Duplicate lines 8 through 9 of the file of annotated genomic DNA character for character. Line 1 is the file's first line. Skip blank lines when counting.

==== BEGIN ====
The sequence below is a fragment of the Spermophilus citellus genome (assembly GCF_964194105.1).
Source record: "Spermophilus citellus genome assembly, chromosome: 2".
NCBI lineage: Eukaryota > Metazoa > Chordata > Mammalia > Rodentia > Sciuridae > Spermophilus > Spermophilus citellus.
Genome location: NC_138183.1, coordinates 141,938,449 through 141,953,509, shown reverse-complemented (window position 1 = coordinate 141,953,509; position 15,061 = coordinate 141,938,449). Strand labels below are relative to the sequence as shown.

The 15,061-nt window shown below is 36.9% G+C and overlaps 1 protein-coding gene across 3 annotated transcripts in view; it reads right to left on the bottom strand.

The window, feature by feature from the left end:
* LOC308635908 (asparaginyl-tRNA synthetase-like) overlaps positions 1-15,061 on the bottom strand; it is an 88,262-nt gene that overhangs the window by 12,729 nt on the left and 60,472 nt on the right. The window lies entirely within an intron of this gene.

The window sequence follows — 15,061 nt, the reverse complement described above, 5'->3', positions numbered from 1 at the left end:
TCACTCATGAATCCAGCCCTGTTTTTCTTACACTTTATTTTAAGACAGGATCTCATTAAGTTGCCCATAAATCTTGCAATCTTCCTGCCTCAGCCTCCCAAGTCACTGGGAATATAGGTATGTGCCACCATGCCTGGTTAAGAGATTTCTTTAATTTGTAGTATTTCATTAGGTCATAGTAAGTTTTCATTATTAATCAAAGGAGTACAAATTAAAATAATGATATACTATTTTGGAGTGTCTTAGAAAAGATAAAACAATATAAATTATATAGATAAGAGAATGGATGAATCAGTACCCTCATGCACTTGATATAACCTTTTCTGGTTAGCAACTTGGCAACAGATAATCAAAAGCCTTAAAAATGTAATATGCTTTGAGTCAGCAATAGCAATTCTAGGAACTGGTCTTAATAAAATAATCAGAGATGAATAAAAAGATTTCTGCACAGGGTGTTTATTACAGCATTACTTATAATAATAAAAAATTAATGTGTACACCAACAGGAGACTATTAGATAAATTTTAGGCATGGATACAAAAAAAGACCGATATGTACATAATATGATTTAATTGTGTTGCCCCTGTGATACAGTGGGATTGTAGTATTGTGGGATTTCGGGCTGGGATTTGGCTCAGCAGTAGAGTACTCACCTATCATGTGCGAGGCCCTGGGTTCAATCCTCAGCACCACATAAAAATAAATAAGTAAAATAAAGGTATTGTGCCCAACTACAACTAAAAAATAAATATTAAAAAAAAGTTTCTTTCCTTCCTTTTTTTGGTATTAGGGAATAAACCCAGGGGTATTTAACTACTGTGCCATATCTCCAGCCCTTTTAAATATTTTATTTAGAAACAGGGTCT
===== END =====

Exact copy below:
The window sequence follows — 15,061 nt, the reverse complement described above, 5'->3', positions numbered from 1 at the left end:
TCACTCATGAATCCAGCCCTGTTTTTCTTACACTTTATTTTAAGACAGGATCTCATTAAGTTGCCCATAAATCTTGCAATCTTCCTGCCTCAGCCTCCCAAGTCACTGGGAATATAGGTATGTGCCACCATGCCTGGTTAAGAGATTTCTTTAATTTGTAGTATTTCATTAGGTCATAGTAAGTTTTCATTATTAATCAAAGGAGTACAAATTAAAATAATGATATACTATTTTGGAGTGTCTTAGAAAAGATAAAACAATATAAATTATATAGATAAGAGAATGGATGAATCAGTACCCTCATGCACTTGATATAACCTTTTCTGGTTAGCAACTTGGCAACAGATAATCAAAAGCCTTAAAAATGTAATATGCTTTGAGTCAGCAATAGCAATTCTAGGAACTGGTCTTAATAAAATAATCAGAGATGAATAAAAAGATTTCTGCACAGGGTGTTTATTACAGCATTACTTATAATAATAAAAAATTAATGTGTACACCAACAGGAGACTATTAGATAAATTTTAGGCATGGATACAAAAAAAGACCGATATGTACATAATATGATTTAATTGTGTTGCCCCTGTGATACAGTGGGATTGTAGTATTGTGGGATTTCGGGCTGGGATTTGGCTCAGCAGTAGAGTACTCACCTATCATGTGCGAGGCCCTGGGTTCAATCCTCAGCACCACATAAAAATAAATAAGTAAAATAAAGGTATTGTGCCCAACTACAACTAAAAAATAAATATTAAAAAAAAGTTTCTTTCCTTCCTTTTTTTGGTATTAGGGAATAAACCCAGGGGTATTTAACTACTGTGCCATATCTCCAGCCCTTTTAAATATTTTATTTAGAAACAGGGTCT